Asee peer logo

Assessing and Developing a First-year Introduction to Mechanical Engineering Course

Download Paper |


2015 ASEE Annual Conference & Exposition


Seattle, Washington

Publication Date

June 14, 2015

Start Date

June 14, 2015

End Date

June 17, 2015





Conference Session

First-year Programs Division Technical Session 16: That Important Decision - Which Engineering Major?

Tagged Division

First-Year Programs

Page Count


Page Numbers

26.237.1 - 26.237.12



Permanent URL

Download Count


Request a correction

Paper Authors


Robert J. Rabb P.E. The Citadel

visit author page

Robert Rabb is an associate professor and the Mechanical Engineering Program Director at The Citadel. He previously taught mechanical engineering at the United States Military Academy at West Point. He received his B.S. in Mechanical Engineering from the United States Military Academy and his M.S.E. and PhD in Mechanical Engineering from the University of Texas at Austin. His research and teaching interests are in mechatronics, regenerative power, and multidisciplinary engineering.

visit author page


Jason Howison The Citadel

visit author page

Jason Howison is an assistant professor of mechanical engineering at The Citadel. His research areas include computational fluid dynamics, wind turbine aeroelasticity, and engineering education.

visit author page


Kevin Skenes The Citadel

visit author page

Kevin Skenes is an assistant professor at The Citadel. His research interests include non-destructive evaluation, photoelasticity, manufacturing processes, and engineering education.

visit author page

Download Paper |


Assessing and Developing a First Year Introduction to Mechanical Engineering CourseThere are numerous articles that exemplify activities and course models to increase the student’sawareness, enjoyment, and retention in engineering during the first year. At (Institution) therehas been great effort in developing a new mechanical engineering program with emphasis onnesting course design and activities with the program curriculum. The (Institution) is classifiedas a small school with the student population split nearly in the middle of in-state and the otherhalf are from nearly every other state and a few foreign countries. With regional needs in Powerand Energy, Manufacturing, Aeronautics, Composites, and Mechatronics, the new mechanicalengineering program was designed with upper level focus areas to meet these needs. This newIntroduction to Mechanical Engineering course’s organization is designed to provide a generalunderstanding of each of these mechanical engineering areas, so that freshman can make aninformed decision when selecting electives. Since there are many misperceptions of whatengineers can or should do, another goal of the course is to increase the students’ awareness ofengineering. The course accomplishes many goals for freshman mechanical engineeringstudents including: an overview of the different areas of mechanical engineering available at theinstitution, introduction to engineering concepts, and attractive opportunities available withinternships and employment after graduation.This paper details the execution of several documented ideas into a successful freshmanIntroduction to Mechanical Engineering course. The course design combines benefits of bothteam and individual requirements. It contains both small hands on activities as well as short termhomework style assignments. The hands on activities and projects are designed to fosterteamwork in an open-ended problem solving environment. Formal assessments includeindividual as well as team homework problems, presentations, and group projects / activitiesthroughout the semester. Several of the individual and team homework problems containelements of multiple mechanical engineering areas, giving them a “tree-top view” of mechanicalengineering as they work their way through several focus areas.The objectives of this paper is to explain the lecture and lab content delivered during the timespent with each focus area, to provide a description of the hands on activities, to assess the firstsemester program results quantitatively and qualitatively, and to discuss the importance of theresults and the future potential of the program.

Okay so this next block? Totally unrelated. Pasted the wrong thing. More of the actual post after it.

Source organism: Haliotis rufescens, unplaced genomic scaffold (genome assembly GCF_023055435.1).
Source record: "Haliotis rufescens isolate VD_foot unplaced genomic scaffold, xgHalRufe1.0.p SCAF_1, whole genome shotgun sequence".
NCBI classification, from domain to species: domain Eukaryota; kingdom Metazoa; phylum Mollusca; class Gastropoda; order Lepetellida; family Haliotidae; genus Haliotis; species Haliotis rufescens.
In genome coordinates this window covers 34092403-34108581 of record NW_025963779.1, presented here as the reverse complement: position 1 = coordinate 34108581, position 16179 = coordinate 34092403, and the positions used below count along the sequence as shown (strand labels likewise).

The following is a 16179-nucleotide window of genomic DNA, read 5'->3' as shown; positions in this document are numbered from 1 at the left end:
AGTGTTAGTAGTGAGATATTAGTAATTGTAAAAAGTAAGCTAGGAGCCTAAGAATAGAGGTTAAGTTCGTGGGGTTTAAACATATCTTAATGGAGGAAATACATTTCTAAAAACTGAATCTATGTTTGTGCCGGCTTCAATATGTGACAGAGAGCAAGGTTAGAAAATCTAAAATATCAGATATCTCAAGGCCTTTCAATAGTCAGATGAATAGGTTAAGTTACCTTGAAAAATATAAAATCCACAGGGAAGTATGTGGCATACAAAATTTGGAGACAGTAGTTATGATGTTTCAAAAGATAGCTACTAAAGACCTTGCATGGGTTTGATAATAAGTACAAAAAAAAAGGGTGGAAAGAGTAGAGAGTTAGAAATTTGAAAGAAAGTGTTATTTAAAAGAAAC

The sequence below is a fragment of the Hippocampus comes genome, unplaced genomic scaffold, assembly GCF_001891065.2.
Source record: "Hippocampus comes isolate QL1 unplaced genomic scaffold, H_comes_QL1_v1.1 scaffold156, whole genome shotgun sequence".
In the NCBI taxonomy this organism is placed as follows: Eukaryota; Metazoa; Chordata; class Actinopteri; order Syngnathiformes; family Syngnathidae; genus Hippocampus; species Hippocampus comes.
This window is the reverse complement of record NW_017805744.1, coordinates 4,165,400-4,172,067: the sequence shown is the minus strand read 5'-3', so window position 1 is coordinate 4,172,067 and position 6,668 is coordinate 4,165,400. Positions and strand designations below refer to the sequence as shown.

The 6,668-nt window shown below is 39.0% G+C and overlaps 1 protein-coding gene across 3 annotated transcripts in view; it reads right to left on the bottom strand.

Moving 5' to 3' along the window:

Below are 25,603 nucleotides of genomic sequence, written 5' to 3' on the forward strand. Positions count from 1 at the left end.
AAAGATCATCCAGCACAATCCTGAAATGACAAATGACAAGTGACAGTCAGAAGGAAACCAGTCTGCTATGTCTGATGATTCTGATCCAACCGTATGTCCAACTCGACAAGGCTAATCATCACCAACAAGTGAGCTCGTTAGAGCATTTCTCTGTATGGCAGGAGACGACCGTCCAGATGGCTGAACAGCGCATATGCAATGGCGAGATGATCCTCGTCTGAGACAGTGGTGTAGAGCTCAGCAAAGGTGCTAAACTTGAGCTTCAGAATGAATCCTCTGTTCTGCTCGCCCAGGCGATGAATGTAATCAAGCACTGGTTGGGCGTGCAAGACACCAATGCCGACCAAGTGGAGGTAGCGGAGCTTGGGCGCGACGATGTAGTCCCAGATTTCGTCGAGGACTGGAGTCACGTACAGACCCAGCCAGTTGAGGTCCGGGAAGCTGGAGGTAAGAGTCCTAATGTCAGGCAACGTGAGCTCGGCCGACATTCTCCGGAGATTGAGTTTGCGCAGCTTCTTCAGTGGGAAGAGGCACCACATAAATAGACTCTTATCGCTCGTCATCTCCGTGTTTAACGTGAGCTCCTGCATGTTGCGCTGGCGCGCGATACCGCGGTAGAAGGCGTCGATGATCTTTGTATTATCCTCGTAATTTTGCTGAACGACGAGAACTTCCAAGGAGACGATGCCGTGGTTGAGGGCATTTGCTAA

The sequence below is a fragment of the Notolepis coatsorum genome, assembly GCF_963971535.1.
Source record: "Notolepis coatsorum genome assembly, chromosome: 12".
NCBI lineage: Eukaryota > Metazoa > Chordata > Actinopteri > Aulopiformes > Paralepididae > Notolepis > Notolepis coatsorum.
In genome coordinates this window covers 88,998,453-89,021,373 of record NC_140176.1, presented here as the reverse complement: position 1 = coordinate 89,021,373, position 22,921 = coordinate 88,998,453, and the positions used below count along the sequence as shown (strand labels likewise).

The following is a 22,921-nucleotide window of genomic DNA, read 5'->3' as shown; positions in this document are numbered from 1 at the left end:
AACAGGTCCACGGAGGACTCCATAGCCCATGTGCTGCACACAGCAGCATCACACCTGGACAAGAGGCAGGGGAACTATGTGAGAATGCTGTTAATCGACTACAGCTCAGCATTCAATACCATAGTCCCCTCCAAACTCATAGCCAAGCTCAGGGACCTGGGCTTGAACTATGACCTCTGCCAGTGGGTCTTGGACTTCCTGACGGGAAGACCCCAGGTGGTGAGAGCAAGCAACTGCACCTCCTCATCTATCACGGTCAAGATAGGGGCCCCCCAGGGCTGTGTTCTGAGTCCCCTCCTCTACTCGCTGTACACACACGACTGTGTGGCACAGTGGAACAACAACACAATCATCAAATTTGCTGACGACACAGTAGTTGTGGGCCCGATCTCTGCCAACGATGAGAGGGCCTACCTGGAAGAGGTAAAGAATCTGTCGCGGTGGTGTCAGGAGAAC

Rabb, R. J., & Howison, J., & Skenes, K. (2015, June), Assessing and Developing a First-year Introduction to Mechanical Engineering Course Paper presented at 2015 ASEE Annual Conference & Exposition, Seattle, Washington. 10.18260/p.23576

ASEE holds the copyright on this document. It may be read by the public free of charge. Authors may archive their work on personal websites or in institutional repositories with the following citation: © 2015 American Society for Engineering Education. Other scholars may excerpt or quote from these materials with the same citation. When excerpting or quoting from Conference Proceedings, authors should, in addition to noting the ASEE copyright, list all the original authors and their institutions and name the host city of the conference. - Last updated April 1, 2015